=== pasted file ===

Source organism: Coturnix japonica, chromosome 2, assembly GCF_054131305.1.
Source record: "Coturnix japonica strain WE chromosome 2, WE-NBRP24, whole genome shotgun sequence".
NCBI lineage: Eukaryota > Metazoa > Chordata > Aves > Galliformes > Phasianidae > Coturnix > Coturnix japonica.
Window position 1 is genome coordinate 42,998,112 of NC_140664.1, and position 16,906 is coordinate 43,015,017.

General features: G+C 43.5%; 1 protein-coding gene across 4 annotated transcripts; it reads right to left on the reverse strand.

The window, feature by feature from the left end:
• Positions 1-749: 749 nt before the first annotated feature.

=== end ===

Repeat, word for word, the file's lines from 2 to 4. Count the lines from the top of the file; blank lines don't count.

Source record: "Coturnix japonica strain WE chromosome 2, WE-NBRP24, whole genome shotgun sequence".
NCBI lineage: Eukaryota > Metazoa > Chordata > Aves > Galliformes > Phasianidae > Coturnix > Coturnix japonica.
Window position 1 is genome coordinate 42,998,112 of NC_140664.1, and position 16,906 is coordinate 43,015,017.